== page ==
- The Abbey of the Genesee - https://www.geneseeabbey.org -

February 20,. 2020

Fr. Justin Sheehan, OCSO

6th Thursday in Ordinary Time

An important part of the Cistercian spirit is to be what our Fathers called pauperes
cum paupere Christo, poor with the poor Christ. The reason for our voluntary poverty
is given by St James in the first reading: “God chose those who are poor in the world
to be rich in faith and heirs of the Kingdom that he promised to those who love him”.

To be poor in the way that Christ was poor means that we place our treasure, not in
anything that can be bought, but in God’s love for us. There is our true wealth, and
there is no limit to it. When we are rich in this faith, then our heart is rightly
orientated by it; we become detached from earthly goods and all that money can buy.
Our wealth is in our faith that we are in God’s hand and heirs to his Kingdom, and
therefore we can rely totally on him and expect everything from him: our daily bread,
our daily grace, our daily forgiveness. That was the way that Christ taught us to be
poor.

However, the early Cistercians went further than this, just as St James does. In the
same passage in which he speaks about the poor, he says, “fulfill the royal law
according to the Scripture, You shall love your neighbor as yourself”. With the same
kind of realism, our Fathers also linked poverty to brotherly love: the place in which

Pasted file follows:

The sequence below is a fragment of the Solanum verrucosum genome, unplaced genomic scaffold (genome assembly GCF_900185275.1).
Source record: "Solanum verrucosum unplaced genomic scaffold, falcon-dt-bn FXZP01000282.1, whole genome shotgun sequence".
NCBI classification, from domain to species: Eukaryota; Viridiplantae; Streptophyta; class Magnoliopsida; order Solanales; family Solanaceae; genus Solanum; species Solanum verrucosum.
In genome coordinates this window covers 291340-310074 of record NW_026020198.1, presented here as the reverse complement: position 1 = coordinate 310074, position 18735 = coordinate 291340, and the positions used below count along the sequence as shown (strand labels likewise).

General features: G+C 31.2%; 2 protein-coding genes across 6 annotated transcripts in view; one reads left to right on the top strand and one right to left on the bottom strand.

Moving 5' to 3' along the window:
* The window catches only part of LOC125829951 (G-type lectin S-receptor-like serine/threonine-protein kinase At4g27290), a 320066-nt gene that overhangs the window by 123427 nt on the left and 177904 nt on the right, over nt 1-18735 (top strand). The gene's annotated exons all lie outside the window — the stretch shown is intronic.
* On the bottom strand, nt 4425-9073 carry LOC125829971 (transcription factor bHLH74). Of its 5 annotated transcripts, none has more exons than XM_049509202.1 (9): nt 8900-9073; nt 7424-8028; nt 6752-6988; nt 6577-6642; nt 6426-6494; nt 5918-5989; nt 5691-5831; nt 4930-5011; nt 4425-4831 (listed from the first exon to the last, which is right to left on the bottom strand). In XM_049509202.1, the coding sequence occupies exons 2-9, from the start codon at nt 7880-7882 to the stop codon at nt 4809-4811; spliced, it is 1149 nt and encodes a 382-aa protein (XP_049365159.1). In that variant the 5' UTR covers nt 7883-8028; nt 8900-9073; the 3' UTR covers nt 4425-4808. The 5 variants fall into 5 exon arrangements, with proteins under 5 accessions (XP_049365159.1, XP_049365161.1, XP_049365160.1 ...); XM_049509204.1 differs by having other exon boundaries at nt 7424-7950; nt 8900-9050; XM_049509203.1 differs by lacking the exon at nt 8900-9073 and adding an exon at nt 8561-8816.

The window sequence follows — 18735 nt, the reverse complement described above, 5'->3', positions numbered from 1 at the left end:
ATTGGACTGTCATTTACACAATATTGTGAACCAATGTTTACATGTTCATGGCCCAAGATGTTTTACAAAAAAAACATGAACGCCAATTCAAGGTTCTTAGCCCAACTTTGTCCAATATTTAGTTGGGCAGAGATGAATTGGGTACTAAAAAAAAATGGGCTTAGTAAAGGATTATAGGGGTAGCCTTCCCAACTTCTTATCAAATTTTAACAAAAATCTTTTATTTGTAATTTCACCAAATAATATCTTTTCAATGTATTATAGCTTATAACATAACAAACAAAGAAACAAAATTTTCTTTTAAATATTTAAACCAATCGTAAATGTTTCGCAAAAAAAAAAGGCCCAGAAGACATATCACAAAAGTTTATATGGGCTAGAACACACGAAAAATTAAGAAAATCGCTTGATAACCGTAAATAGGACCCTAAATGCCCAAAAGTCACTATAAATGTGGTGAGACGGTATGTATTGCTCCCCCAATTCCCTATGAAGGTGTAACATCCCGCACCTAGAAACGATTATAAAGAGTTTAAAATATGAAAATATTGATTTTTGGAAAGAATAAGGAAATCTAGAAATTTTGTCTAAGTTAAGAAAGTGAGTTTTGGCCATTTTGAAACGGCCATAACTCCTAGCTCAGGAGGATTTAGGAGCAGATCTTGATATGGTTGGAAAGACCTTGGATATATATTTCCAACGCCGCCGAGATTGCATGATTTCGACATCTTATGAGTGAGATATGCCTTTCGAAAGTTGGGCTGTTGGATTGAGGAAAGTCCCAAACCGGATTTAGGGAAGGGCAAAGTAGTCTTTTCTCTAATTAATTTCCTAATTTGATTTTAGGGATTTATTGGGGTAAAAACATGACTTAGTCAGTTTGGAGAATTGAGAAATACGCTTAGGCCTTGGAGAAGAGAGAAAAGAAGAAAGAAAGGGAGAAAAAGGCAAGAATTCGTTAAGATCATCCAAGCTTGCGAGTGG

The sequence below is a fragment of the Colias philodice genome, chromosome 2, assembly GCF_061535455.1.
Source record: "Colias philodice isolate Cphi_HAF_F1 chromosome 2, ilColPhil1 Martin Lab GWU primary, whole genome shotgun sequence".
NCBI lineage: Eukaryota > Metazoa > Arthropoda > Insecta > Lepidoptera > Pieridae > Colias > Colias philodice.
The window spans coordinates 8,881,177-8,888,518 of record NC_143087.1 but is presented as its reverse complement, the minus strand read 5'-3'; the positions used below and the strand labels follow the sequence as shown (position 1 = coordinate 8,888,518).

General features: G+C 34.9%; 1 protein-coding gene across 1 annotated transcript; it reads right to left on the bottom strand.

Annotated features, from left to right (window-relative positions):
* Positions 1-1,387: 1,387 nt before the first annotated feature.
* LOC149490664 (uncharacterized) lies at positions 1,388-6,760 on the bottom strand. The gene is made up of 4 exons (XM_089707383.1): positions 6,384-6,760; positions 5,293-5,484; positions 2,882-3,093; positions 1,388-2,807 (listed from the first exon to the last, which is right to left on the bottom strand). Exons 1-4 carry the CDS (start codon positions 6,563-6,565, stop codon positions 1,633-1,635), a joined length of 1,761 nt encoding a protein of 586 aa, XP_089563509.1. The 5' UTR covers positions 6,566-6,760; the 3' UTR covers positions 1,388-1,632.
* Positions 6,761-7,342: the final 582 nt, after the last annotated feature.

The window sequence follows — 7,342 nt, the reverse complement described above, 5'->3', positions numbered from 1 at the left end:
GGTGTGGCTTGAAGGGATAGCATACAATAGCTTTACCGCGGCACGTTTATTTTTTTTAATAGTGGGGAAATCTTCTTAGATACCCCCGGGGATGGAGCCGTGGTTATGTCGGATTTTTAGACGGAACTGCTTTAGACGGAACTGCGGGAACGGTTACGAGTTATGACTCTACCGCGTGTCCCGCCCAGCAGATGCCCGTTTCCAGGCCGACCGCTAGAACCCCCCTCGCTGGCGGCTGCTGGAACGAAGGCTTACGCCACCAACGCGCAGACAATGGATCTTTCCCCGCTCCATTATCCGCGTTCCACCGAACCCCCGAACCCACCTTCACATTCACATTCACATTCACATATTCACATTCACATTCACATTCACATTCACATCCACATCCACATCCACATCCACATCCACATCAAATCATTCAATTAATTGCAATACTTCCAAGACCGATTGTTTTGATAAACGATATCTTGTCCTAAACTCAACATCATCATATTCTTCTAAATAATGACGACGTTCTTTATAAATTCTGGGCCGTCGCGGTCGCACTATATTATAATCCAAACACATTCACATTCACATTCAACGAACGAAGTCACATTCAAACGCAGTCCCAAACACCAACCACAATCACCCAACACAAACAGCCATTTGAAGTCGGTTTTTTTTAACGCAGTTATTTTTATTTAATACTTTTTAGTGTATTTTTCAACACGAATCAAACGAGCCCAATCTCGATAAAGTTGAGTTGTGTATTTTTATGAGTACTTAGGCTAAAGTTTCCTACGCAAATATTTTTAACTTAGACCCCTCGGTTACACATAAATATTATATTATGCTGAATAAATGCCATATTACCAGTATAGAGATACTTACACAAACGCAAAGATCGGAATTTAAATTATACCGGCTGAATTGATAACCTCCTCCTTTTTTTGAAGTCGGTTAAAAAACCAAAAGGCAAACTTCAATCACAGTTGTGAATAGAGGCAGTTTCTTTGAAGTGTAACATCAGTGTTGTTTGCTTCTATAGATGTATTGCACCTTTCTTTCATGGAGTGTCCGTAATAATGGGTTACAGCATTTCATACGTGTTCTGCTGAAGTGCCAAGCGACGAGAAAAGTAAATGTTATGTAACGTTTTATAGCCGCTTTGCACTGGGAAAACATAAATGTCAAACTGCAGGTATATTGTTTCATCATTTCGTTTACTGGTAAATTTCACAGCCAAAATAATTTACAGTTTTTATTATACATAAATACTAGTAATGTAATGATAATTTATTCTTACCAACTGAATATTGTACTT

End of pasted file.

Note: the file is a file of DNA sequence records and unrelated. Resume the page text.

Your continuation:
we are poor with the poor Christ is the monastery, the school of charity. If we are to
be poor, it is so that we can love and help the poor and the weak in our community,
every one of whom bears the face of the poor Christ. The meaning of Christ and the
intimate meaning of poverty are linked together, and neither one can be understood
unless the way we think is not as human beings do, but as God does.

That is the striking fact about Cistercian life. The poor Christ comes to us through the
poor monks. In an important passage in the Gospel of St Matthew, Christ solemnly
declares that he is identified with the poor, that our attitude towards them reflects our
attitude to him. He says, “I was hungry and you fed me, sick and you took care of
me….Whenever you did this for one of the least important of these followers of mine,
you did it for me!”

The poor and the weak, our brothers, are thus consecrated as the
sacraments of Christ. Every day they make up in their own bodies what is lacking to
the sufferings of Christ for his body, the Church. Each of our poor brothers is a living
paschal mystery, destined to suffer greatly, to submit to death, and afterwards to rise
again. God chose each of them to be the poor Christ in this monastery, and if what we
say to the least of them, we say to Christ, then we can speak up like Peter and truly
say to each of them, “You are the Christ” – perhaps hidden under the form of
weakness, but still the Christ.

Then let us glorify the Lord in this place where the poor Christ dwells. Let us look
towards him in the bread and the wine and be radiant. For when Christ the poor man
called, we heard him in our brother, and rescued him from all his distress. And
Christ’s praise, like his Body and Blood, shall be always on our lips.